The Role Of The Mentor

Following the recent articles on Adviser Lounge, and a bit of social media argy-bargy about the role of consultants, I’ve decided to take a closer look at the role of an ‘independent other’ that can give an objective view of your business.

As you face the challenges of growing your business profitably, you may be trying to evaluate the help that’s out there. I read an article recently from one of the world’s top executive advisers, David Carter, and have borrowed a few of his thoughts because I think they are helpful.

The Independent Other

Do you need a mentor, consultant, counsellor, coach or confidante?

Who does what?

Counsellors work on psychological issues, coaches on skills, confidantes on politics and culture, and consultants on operational issues. Only a mentor can straddle all of these areas and, as the owner of a business, all of these issues are likely to arise and be important as you grow. A good mentor will provide an objective view of what the real issues are. They will also know when another specialist is needed. So often I find my clients believe that their major challenges are in one area, only to find that after some enquiry and questioning that the real issues lie elsewhere.

Check them out

Anyone can provide a nice testimonial on a website. When selecting your mentor, I suggest speaking directly with their past clients. This will help you get under the skin of why they worked well with others, so that you can decide if they are likely to work well with you. Don’t be afraid to ask your potential mentor about their most and least successful clients. Why were they so successful? What didn’t work? This can be very revealing. David Carter suggests asking them what they are not good at and what they have failed at along with the lessons they have learned. As David says: “Anyone who hasn’t ever failed won’t make a great mentor…The mistakes they make and the lessons learned give mentors their insight. Besides, it shows they’ve taken some risks – not all of which worked out.”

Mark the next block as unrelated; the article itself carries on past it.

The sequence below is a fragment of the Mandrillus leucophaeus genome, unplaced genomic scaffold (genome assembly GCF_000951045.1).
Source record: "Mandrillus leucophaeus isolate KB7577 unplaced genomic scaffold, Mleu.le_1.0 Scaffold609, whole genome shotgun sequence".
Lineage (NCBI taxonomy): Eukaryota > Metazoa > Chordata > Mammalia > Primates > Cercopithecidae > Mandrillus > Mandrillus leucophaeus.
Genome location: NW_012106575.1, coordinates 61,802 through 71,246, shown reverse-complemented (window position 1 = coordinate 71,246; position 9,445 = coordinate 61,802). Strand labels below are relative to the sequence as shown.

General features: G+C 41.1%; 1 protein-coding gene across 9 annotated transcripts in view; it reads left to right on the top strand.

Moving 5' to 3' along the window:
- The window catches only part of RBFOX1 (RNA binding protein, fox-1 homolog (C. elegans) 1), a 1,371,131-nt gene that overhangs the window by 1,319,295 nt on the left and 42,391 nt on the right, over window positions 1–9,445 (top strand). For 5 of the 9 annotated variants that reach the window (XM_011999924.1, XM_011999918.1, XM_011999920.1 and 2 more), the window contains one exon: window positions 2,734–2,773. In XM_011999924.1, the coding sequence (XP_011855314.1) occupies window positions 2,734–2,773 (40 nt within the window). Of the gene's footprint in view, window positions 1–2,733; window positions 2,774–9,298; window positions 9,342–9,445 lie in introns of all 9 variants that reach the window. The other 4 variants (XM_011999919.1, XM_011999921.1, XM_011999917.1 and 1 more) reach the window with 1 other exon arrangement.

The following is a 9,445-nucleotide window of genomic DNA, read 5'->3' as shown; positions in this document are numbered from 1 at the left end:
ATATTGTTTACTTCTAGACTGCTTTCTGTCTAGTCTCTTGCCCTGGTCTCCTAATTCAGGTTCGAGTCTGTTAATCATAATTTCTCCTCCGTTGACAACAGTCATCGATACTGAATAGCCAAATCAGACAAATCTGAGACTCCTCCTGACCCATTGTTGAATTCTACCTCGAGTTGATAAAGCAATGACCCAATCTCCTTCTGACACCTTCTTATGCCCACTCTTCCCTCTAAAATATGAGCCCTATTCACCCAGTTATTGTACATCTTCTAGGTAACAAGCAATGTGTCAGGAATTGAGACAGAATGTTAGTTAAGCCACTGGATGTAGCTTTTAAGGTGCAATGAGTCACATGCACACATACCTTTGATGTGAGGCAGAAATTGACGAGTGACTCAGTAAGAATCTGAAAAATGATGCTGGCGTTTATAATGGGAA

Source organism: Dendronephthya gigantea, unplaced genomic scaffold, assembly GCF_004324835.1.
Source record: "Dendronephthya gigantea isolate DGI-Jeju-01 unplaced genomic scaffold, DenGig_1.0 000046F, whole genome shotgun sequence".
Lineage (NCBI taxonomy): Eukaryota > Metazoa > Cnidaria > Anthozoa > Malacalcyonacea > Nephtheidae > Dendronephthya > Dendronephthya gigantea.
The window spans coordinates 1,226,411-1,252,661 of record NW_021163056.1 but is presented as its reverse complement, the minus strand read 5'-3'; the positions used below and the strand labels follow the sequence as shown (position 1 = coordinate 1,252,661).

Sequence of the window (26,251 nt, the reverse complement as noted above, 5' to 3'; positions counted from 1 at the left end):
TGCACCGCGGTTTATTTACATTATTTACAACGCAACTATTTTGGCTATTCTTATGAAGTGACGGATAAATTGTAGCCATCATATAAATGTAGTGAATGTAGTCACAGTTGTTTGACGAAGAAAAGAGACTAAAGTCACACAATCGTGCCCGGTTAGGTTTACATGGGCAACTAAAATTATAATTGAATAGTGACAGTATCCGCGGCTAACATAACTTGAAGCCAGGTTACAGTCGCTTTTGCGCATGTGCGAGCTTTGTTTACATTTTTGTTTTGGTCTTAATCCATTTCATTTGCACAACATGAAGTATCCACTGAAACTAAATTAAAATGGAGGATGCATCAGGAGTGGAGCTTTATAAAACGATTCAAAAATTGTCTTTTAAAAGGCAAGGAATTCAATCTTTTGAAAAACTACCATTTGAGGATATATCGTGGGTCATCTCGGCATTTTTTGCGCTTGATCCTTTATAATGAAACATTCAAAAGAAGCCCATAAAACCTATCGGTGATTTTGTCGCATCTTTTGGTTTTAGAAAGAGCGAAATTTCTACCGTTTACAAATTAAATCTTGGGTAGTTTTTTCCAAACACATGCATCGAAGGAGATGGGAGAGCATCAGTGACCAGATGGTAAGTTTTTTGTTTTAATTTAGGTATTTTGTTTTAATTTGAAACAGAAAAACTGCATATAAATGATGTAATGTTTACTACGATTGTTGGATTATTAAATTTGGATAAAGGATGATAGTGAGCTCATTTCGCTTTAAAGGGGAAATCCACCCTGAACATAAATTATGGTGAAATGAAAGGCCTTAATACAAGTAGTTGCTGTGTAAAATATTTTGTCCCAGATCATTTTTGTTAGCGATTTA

Be honest

From your point of view you need to be prepared to be 100% honest and vulnerable. The best leaders are self-aware, honest and authentic. If you can’t bring yourself to look deeply at the issues, and your part in them, it’s unlikely you will have a successful relationship and outcome with a mentor.

The chemistry

In the final wash up, there needs to be the the right chemistry on several levels:

  1. Do you like the mentor and does the mentor like you? Is there mutual respect? If not, things will come under pressure when the going gets tough.
  2. Is there complete trust? Does the mentor have any conflicts of interest or hidden agendas? If so, they should be up-front with you, just as you would be with one of your clients.
  3. What can you teach your mentor. This is a two way relationship. If they are any good, they should be equally open minded and learning while they work with you, often finding new and unique solutions perfectly suited to your business requirements. A mentor that’s worked with a diverse mix of clients will have so much more to bring to your relationship.

“Anyone who hasn’t ever failed won’t make a great mentor” [click to tweet]

By Brett Davidson
Google

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